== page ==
“I feel like we should focus on teaching the people how to prepare themselves for hurricanes and things like that, because this always happens, you know? It always happens. Put shutters on their windows or find a facility that’s safe. We need to find a way to get something built for them to where — if there’s a hurricane — everyone can go and just stay there for the meantime, and then go back to where they need to go.”

Until these ideas come to fruition, all musicians, celebrities, and people from around the world can help Haiti now with donations to organizations like the Salvation Army, Save the Children, UNICEF, Red Cross, World Vision, and the Mercy Corps, just to name a few.

Lex Pierre-Louis, founder of Lex Promotions & Marketing Group, is known for his various annual charity events and toy drives for the children of Haiti. In light of the horrific storm, Maybach Music Group's head lifestyle marketing coordinator is switching into hurricane relief mode.

"The game plan is to travel back to Haiti in the next two or three days," he says. "We have some of our departments that we're working with who are traveling back within the next few days. The first mission is medical." 

Pierre-Louis and his team have partnered up with the North Miami-based Haitian American Nurses Association to form the Haitian American Hurricane Matthew Relief Effort. The group's initial goal in the days immediately following the storm is to gather together medical supplies and equipment in order to assist the ailing victims on the island.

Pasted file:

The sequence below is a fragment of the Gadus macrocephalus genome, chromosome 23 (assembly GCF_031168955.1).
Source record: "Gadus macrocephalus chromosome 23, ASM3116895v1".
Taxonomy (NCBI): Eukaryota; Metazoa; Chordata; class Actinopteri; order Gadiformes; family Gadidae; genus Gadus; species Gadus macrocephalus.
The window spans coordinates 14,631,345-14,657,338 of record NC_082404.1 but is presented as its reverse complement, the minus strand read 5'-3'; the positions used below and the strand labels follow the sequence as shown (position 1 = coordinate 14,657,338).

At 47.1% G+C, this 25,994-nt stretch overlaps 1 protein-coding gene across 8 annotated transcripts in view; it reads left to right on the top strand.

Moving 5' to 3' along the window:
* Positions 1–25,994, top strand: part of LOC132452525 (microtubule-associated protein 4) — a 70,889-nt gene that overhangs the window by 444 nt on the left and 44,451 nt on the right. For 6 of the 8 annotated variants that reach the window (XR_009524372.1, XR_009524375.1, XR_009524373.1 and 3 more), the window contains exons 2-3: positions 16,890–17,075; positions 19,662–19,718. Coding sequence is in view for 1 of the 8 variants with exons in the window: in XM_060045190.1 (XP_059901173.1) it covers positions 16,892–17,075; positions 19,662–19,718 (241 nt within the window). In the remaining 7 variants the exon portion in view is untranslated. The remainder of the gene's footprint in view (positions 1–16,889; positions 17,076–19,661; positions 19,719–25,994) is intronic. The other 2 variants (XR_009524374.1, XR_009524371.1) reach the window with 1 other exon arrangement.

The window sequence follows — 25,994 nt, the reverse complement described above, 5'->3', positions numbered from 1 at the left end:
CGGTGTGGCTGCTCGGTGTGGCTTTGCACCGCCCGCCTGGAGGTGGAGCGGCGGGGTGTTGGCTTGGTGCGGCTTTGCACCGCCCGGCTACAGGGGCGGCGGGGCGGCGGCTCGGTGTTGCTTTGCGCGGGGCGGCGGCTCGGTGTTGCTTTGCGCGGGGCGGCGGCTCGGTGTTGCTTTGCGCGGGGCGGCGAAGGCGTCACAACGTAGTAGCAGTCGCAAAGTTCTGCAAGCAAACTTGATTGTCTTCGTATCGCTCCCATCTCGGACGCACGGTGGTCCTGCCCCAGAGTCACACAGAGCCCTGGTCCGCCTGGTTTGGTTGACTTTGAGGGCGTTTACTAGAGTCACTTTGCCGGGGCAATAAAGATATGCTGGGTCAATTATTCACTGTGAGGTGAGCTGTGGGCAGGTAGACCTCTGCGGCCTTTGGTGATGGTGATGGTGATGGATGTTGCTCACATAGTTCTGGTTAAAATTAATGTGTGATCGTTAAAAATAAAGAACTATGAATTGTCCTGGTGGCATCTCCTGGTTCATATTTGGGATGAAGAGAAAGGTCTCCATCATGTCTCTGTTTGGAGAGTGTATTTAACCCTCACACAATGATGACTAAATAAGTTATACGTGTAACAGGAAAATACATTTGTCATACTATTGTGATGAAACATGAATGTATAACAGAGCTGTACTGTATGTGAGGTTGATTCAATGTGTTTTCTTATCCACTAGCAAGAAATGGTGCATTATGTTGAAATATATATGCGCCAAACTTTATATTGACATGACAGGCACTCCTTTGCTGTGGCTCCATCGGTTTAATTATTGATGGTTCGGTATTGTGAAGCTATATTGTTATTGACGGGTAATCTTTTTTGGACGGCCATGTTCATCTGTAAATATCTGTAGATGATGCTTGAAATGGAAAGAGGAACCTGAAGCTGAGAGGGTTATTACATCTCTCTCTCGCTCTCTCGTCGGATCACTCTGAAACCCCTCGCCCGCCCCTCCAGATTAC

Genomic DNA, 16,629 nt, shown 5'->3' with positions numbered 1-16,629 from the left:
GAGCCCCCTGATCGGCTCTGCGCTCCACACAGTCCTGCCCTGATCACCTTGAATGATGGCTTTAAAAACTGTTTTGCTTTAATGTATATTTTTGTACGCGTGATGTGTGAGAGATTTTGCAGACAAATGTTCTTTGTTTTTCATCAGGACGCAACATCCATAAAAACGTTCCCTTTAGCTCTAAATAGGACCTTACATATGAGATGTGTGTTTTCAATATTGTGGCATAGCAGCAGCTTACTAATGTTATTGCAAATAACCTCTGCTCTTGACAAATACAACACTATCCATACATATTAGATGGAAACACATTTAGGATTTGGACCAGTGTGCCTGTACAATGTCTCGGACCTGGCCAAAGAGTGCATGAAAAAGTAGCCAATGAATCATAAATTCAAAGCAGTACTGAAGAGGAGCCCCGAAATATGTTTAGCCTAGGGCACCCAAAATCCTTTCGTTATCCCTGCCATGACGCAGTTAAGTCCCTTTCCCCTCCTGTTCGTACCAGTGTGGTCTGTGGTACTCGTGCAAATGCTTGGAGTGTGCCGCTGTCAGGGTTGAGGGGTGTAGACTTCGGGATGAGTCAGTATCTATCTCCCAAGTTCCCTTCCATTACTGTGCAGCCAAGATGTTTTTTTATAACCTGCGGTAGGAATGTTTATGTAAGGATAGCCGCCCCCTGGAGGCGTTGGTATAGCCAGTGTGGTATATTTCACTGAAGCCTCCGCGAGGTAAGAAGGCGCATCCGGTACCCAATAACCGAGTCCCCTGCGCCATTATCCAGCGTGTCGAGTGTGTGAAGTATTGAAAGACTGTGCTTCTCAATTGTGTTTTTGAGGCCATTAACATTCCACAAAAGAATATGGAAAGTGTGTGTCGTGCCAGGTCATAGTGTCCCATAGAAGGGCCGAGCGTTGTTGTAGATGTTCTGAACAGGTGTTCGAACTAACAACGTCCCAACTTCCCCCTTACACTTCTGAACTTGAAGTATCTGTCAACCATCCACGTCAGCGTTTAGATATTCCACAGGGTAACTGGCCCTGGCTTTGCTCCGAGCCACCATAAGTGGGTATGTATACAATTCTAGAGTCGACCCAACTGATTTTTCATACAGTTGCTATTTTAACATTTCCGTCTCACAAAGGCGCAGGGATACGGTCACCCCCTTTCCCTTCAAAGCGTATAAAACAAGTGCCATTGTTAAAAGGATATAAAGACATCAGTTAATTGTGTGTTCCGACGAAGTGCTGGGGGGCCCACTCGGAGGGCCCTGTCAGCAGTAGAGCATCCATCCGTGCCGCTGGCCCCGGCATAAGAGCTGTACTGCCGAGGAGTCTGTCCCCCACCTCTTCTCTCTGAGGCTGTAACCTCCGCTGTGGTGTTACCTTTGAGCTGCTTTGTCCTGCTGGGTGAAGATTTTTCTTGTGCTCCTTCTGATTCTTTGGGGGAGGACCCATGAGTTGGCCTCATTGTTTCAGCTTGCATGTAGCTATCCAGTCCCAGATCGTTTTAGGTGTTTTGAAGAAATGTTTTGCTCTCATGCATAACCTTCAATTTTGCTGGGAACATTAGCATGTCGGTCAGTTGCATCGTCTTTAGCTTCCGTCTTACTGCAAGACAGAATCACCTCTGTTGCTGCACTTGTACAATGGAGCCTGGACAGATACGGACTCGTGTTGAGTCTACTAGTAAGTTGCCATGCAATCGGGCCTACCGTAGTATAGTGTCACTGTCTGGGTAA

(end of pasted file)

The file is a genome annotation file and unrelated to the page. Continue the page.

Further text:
Sandy Dorsainvil, coordinator of the Haitian American Hurricane Matthew Relief Effort, says her team is making swift strides to tend to the victims' needs. 

"The idea is to pool all of our resources and ideas together," Dorsainvil explains. "We were able to get up to 26 organizations together to pull their manpower, their networks, and their resources together to make one big impact after the hurricane hit." 

According to Dorsainvil, six doctors and three nurses from the Haitian American Nurses Association have already been cleared to fly out to the island today as first responders to start aiding victims. While they conduct an overall assessment of what else is needed on the island, South Florida residents can help by donating necessary medical supplies like pain relievers, baby formula, clothes, and antibiotics, which can be dropped off at 3333 NW 168th St. in Miami Gardens.

The eye of the hurricane is expected to make landfall in South Florida by Thursday night. As we prepare for the storm, Haiti’s devastation is sure to get worse in the days following Matthew’s impact. Sustained relief is a must.

But the people of Haiti have already begun to pick up the debris and do what they need to do for themselves to survive. Hopefully, we won’t have to endure similar hardships here in South Florida. 

KEEP MIAMI NEW TIMES FREE... Since we started Miami New Times, it has been defined as the free, independent voice of Miami, and we'd like to keep it that way. With local media under siege, it's more important than ever for us to rally support behind funding our local journalism. You can help by participating in our "I Support" program, allowing us to keep offering readers access to our incisive coverage of local news, food and culture with no paywalls.
Tony M. Centeno
Contact: Tony M. Centeno